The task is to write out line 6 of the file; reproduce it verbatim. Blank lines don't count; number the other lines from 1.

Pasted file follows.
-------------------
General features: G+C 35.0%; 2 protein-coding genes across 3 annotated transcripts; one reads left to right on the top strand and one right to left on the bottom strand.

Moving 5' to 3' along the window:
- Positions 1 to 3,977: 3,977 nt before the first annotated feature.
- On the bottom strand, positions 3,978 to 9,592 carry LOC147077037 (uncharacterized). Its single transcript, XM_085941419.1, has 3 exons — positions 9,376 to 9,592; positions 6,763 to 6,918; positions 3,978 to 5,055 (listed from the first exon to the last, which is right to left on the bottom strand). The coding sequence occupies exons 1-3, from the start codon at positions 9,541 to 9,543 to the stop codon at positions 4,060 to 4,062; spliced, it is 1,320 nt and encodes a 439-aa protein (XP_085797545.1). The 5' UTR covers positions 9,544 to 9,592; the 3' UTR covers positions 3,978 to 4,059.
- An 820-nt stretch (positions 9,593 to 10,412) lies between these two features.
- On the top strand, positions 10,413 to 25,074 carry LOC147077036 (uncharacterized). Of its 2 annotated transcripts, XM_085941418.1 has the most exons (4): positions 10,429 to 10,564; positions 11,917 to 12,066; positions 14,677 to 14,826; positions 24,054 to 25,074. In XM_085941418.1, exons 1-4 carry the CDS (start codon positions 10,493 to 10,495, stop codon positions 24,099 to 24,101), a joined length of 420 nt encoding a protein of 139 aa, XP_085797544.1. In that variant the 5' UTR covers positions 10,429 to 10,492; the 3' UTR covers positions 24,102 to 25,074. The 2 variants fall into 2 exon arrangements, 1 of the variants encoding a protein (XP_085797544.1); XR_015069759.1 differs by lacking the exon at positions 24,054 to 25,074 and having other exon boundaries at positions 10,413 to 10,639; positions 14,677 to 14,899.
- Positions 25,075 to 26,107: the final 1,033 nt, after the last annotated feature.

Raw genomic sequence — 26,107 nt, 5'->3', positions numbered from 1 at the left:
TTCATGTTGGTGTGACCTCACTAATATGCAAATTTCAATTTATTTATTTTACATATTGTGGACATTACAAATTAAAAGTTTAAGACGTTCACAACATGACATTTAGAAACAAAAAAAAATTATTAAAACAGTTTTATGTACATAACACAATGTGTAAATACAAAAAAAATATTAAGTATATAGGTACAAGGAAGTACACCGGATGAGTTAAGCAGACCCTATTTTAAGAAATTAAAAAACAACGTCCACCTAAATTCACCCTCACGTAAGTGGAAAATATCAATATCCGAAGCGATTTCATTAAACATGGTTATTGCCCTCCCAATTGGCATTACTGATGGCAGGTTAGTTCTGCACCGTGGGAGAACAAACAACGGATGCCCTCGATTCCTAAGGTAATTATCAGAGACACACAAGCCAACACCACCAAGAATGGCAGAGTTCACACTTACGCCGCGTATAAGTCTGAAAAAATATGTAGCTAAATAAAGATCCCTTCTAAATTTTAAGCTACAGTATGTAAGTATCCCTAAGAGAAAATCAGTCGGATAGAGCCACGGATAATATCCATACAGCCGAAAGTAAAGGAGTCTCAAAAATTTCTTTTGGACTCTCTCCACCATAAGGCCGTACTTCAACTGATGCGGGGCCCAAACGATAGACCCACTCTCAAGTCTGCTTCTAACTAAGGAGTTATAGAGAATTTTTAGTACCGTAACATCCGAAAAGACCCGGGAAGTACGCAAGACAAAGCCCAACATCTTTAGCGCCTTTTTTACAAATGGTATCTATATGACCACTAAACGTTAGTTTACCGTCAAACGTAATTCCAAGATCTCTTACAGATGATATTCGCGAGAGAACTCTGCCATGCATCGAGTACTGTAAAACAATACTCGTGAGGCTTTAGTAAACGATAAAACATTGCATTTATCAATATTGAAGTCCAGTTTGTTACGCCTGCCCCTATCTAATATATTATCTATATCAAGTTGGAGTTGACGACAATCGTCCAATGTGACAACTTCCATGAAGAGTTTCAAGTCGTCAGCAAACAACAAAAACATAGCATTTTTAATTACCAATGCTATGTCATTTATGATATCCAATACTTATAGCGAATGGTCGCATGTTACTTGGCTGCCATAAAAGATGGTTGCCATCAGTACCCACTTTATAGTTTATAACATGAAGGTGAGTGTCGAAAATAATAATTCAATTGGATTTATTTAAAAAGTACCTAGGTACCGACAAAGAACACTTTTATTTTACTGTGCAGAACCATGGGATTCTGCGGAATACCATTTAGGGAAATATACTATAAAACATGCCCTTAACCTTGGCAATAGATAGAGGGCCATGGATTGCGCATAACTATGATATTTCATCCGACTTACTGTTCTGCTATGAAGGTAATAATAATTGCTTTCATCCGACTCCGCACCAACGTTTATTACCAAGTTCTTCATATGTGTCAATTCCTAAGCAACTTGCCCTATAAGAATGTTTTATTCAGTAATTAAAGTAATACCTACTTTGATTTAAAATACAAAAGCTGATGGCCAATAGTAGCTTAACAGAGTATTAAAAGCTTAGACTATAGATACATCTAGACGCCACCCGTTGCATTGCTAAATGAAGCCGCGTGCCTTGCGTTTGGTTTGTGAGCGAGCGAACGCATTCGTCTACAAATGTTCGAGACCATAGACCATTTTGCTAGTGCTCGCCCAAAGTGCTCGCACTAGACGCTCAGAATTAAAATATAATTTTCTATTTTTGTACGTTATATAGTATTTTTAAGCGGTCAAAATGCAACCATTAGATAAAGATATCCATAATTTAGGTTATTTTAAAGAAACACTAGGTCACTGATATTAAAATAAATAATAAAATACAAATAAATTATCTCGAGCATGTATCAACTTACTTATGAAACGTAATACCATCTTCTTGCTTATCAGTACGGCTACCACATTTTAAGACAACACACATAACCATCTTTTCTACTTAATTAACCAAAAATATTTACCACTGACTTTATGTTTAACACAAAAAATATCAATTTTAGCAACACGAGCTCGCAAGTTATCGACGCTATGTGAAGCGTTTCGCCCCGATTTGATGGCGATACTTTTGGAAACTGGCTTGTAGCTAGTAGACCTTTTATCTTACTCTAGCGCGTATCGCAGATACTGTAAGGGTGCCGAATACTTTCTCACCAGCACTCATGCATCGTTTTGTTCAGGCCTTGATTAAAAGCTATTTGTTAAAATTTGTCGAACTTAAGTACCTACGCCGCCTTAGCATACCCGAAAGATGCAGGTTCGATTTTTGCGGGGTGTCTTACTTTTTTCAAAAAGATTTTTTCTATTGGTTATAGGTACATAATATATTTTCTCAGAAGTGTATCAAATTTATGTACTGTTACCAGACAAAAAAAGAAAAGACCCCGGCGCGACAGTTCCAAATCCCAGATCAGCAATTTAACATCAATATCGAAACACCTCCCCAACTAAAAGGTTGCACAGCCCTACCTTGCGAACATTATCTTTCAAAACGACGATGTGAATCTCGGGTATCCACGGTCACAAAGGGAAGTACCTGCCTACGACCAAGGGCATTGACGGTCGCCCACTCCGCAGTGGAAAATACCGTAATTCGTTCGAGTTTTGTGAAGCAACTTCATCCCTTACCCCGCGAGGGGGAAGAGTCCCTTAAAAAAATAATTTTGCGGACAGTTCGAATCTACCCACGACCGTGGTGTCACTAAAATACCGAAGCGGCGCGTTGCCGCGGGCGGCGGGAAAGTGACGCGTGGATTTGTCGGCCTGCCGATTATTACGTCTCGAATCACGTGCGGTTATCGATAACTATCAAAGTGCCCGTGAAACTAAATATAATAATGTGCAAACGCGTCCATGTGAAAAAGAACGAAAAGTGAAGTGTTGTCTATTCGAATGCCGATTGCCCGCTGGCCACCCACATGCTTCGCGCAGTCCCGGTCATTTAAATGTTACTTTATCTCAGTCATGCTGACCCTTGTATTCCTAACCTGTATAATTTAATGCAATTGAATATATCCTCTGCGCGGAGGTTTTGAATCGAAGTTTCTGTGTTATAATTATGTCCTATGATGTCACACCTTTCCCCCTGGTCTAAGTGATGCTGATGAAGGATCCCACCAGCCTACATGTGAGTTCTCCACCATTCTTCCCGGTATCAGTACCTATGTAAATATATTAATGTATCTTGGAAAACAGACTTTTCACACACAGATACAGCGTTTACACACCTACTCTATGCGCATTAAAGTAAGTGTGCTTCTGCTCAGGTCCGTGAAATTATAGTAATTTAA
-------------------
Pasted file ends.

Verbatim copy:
- On the top strand, positions 10,413 to 25,074 carry LOC147077036 (uncharacterized). Of its 2 annotated transcripts, XM_085941418.1 has the most exons (4): positions 10,429 to 10,564; positions 11,917 to 12,066; positions 14,677 to 14,826; positions 24,054 to 25,074. In XM_085941418.1, exons 1-4 carry the CDS (start codon positions 10,493 to 10,495, stop codon positions 24,099 to 24,101), a joined length of 420 nt encoding a protein of 139 aa, XP_085797544.1. In that variant the 5' UTR covers positions 10,429 to 10,492; the 3' UTR covers positions 24,102 to 25,074. The 2 variants fall into 2 exon arrangements, 1 of the variants encoding a protein (XP_085797544.1); XR_015069759.1 differs by lacking the exon at positions 24,054 to 25,074 and having other exon boundaries at positions 10,413 to 10,639; positions 14,677 to 14,899.